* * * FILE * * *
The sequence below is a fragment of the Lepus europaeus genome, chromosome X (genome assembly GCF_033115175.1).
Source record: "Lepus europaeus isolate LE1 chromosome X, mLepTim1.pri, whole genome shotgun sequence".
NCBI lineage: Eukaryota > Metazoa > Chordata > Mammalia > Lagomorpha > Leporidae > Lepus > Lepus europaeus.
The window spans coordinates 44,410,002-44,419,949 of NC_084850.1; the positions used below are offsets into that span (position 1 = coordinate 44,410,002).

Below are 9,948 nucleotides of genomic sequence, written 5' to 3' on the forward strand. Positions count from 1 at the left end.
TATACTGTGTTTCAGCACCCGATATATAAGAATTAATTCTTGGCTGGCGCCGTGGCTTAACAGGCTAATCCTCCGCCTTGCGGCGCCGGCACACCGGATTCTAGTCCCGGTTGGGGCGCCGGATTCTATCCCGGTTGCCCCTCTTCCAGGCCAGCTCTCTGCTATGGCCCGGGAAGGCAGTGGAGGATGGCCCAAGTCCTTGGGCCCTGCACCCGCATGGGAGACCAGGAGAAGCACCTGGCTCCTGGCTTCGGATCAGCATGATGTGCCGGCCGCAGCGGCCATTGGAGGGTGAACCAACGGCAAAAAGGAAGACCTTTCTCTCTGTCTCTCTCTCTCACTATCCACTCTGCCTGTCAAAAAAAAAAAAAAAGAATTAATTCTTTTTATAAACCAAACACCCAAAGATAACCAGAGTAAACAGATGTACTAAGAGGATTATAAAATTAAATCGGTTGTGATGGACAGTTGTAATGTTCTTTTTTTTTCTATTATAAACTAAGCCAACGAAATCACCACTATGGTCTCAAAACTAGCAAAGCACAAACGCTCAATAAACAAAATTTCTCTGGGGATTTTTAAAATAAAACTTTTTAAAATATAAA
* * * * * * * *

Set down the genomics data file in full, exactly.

The sequence below is a fragment of the Lepus europaeus genome, chromosome X (genome assembly GCF_033115175.1).
Source record: "Lepus europaeus isolate LE1 chromosome X, mLepTim1.pri, whole genome shotgun sequence".
NCBI lineage: Eukaryota > Metazoa > Chordata > Mammalia > Lagomorpha > Leporidae > Lepus > Lepus europaeus.
The window spans coordinates 44,410,002-44,419,949 of NC_084850.1; the positions used below are offsets into that span (position 1 = coordinate 44,410,002).

Below are 9,948 nucleotides of genomic sequence, written 5' to 3' on the forward strand. Positions count from 1 at the left end.
TATACTGTGTTTCAGCACCCGATATATAAGAATTAATTCTTGGCTGGCGCCGTGGCTTAACAGGCTAATCCTCCGCCTTGCGGCGCCGGCACACCGGATTCTAGTCCCGGTTGGGGCGCCGGATTCTATCCCGGTTGCCCCTCTTCCAGGCCAGCTCTCTGCTATGGCCCGGGAAGGCAGTGGAGGATGGCCCAAGTCCTTGGGCCCTGCACCCGCATGGGAGACCAGGAGAAGCACCTGGCTCCTGGCTTCGGATCAGCATGATGTGCCGGCCGCAGCGGCCATTGGAGGGTGAACCAACGGCAAAAAGGAAGACCTTTCTCTCTGTCTCTCTCTCTCACTATCCACTCTGCCTGTCAAAAAAAAAAAAAAAGAATTAATTCTTTTTATAAACCAAACACCCAAAGATAACCAGAGTAAACAGATGTACTAAGAGGATTATAAAATTAAATCGGTTGTGATGGACAGTTGTAATGTTCTTTTTTTTTCTATTATAAACTAAGCCAACGAAATCACCACTATGGTCTCAAAACTAGCAAAGCACAAACGCTCAATAAACAAAATTTCTCTGGGGATTTTTAAAATAAAACTTTTTAAAATATAAA